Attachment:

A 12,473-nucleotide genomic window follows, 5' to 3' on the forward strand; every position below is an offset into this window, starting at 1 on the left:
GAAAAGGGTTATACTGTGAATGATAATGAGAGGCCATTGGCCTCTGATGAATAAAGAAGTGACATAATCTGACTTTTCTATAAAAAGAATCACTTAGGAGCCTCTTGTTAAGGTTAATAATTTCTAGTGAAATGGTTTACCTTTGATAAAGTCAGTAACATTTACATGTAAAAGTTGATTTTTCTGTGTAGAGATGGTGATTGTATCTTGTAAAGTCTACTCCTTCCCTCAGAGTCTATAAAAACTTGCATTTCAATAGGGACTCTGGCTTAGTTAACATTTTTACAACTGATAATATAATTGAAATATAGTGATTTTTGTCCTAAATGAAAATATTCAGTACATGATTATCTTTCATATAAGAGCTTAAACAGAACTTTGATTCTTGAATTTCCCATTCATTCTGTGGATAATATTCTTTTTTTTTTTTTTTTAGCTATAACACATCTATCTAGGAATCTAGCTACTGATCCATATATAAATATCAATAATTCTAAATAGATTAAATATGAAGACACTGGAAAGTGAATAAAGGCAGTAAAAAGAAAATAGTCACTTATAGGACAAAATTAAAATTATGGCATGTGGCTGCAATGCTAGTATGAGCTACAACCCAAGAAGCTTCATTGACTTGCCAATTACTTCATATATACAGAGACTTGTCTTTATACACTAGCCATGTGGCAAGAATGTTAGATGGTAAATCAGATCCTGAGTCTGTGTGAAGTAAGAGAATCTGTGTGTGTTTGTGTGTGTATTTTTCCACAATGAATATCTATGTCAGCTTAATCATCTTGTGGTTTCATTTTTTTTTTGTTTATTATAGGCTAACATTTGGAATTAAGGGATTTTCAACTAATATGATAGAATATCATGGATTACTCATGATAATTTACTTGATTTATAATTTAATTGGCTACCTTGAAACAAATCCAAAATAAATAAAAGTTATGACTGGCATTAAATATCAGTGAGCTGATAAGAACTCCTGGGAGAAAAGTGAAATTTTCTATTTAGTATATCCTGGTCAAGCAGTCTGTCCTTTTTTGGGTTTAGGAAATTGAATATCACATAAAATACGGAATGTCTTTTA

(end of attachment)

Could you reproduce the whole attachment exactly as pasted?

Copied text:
A 12,473-nucleotide genomic window follows, 5' to 3' on the forward strand; every position below is an offset into this window, starting at 1 on the left:
GAAAAGGGTTATACTGTGAATGATAATGAGAGGCCATTGGCCTCTGATGAATAAAGAAGTGACATAATCTGACTTTTCTATAAAAAGAATCACTTAGGAGCCTCTTGTTAAGGTTAATAATTTCTAGTGAAATGGTTTACCTTTGATAAAGTCAGTAACATTTACATGTAAAAGTTGATTTTTCTGTGTAGAGATGGTGATTGTATCTTGTAAAGTCTACTCCTTCCCTCAGAGTCTATAAAAACTTGCATTTCAATAGGGACTCTGGCTTAGTTAACATTTTTACAACTGATAATATAATTGAAATATAGTGATTTTTGTCCTAAATGAAAATATTCAGTACATGATTATCTTTCATATAAGAGCTTAAACAGAACTTTGATTCTTGAATTTCCCATTCATTCTGTGGATAATATTCTTTTTTTTTTTTTTTTAGCTATAACACATCTATCTAGGAATCTAGCTACTGATCCATATATAAATATCAATAATTCTAAATAGATTAAATATGAAGACACTGGAAAGTGAATAAAGGCAGTAAAAAGAAAATAGTCACTTATAGGACAAAATTAAAATTATGGCATGTGGCTGCAATGCTAGTATGAGCTACAACCCAAGAAGCTTCATTGACTTGCCAATTACTTCATATATACAGAGACTTGTCTTTATACACTAGCCATGTGGCAAGAATGTTAGATGGTAAATCAGATCCTGAGTCTGTGTGAAGTAAGAGAATCTGTGTGTGTTTGTGTGTGTATTTTTCCACAATGAATATCTATGTCAGCTTAATCATCTTGTGGTTTCATTTTTTTTTTGTTTATTATAGGCTAACATTTGGAATTAAGGGATTTTCAACTAATATGATAGAATATCATGGATTACTCATGATAATTTACTTGATTTATAATTTAATTGGCTACCTTGAAACAAATCCAAAATAAATAAAAGTTATGACTGGCATTAAATATCAGTGAGCTGATAAGAACTCCTGGGAGAAAAGTGAAATTTTCTATTTAGTATATCCTGGTCAAGCAGTCTGTCCTTTTTTGGGTTTAGGAAATTGAATATCACATAAAATACGGAATGTCTTTTA